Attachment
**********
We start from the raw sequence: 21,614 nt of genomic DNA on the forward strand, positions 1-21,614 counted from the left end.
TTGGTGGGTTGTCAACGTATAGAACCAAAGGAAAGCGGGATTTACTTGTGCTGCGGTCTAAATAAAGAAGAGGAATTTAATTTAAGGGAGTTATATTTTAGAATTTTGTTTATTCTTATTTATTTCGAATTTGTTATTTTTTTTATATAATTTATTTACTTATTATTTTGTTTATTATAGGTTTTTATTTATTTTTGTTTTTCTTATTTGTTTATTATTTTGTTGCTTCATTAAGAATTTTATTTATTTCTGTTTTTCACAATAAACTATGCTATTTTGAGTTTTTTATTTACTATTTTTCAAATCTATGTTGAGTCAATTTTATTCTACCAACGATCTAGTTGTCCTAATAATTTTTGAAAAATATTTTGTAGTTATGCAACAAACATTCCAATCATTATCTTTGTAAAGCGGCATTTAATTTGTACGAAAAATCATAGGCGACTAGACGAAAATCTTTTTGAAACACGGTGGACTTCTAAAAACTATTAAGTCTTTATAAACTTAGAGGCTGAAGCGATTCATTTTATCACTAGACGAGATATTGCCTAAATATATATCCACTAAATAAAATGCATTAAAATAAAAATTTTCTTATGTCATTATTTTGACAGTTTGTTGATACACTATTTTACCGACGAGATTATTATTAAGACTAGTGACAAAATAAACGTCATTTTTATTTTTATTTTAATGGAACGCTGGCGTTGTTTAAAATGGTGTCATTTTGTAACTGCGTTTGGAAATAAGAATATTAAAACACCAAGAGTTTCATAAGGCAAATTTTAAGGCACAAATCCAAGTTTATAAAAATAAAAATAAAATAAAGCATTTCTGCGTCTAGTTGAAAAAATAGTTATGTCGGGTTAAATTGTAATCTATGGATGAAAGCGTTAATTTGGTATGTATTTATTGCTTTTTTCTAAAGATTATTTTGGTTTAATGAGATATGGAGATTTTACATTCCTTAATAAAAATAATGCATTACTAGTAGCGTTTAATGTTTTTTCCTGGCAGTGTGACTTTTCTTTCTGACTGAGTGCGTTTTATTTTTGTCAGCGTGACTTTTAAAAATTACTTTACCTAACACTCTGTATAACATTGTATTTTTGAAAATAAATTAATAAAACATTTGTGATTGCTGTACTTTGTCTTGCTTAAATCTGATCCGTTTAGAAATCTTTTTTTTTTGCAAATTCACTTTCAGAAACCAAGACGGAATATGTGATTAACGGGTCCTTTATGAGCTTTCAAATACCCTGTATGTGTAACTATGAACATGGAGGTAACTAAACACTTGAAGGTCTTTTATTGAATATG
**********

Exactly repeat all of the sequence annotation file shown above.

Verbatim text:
We start from the raw sequence: 21,614 nt of genomic DNA on the forward strand, positions 1-21,614 counted from the left end.
TTGGTGGGTTGTCAACGTATAGAACCAAAGGAAAGCGGGATTTACTTGTGCTGCGGTCTAAATAAAGAAGAGGAATTTAATTTAAGGGAGTTATATTTTAGAATTTTGTTTATTCTTATTTATTTCGAATTTGTTATTTTTTTTATATAATTTATTTACTTATTATTTTGTTTATTATAGGTTTTTATTTATTTTTGTTTTTCTTATTTGTTTATTATTTTGTTGCTTCATTAAGAATTTTATTTATTTCTGTTTTTCACAATAAACTATGCTATTTTGAGTTTTTTATTTACTATTTTTCAAATCTATGTTGAGTCAATTTTATTCTACCAACGATCTAGTTGTCCTAATAATTTTTGAAAAATATTTTGTAGTTATGCAACAAACATTCCAATCATTATCTTTGTAAAGCGGCATTTAATTTGTACGAAAAATCATAGGCGACTAGACGAAAATCTTTTTGAAACACGGTGGACTTCTAAAAACTATTAAGTCTTTATAAACTTAGAGGCTGAAGCGATTCATTTTATCACTAGACGAGATATTGCCTAAATATATATCCACTAAATAAAATGCATTAAAATAAAAATTTTCTTATGTCATTATTTTGACAGTTTGTTGATACACTATTTTACCGACGAGATTATTATTAAGACTAGTGACAAAATAAACGTCATTTTTATTTTTATTTTAATGGAACGCTGGCGTTGTTTAAAATGGTGTCATTTTGTAACTGCGTTTGGAAATAAGAATATTAAAACACCAAGAGTTTCATAAGGCAAATTTTAAGGCACAAATCCAAGTTTATAAAAATAAAAATAAAATAAAGCATTTCTGCGTCTAGTTGAAAAAATAGTTATGTCGGGTTAAATTGTAATCTATGGATGAAAGCGTTAATTTGGTATGTATTTATTGCTTTTTTCTAAAGATTATTTTGGTTTAATGAGATATGGAGATTTTACATTCCTTAATAAAAATAATGCATTACTAGTAGCGTTTAATGTTTTTTCCTGGCAGTGTGACTTTTCTTTCTGACTGAGTGCGTTTTATTTTTGTCAGCGTGACTTTTAAAAATTACTTTACCTAACACTCTGTATAACATTGTATTTTTGAAAATAAATTAATAAAACATTTGTGATTGCTGTACTTTGTCTTGCTTAAATCTGATCCGTTTAGAAATCTTTTTTTTTTGCAAATTCACTTTCAGAAACCAAGACGGAATATGTGATTAACGGGTCCTTTATGAGCTTTCAAATACCCTGTATGTGTAACTATGAACATGGAGGTAACTAAACACTTGAAGGTCTTTTATTGAATATG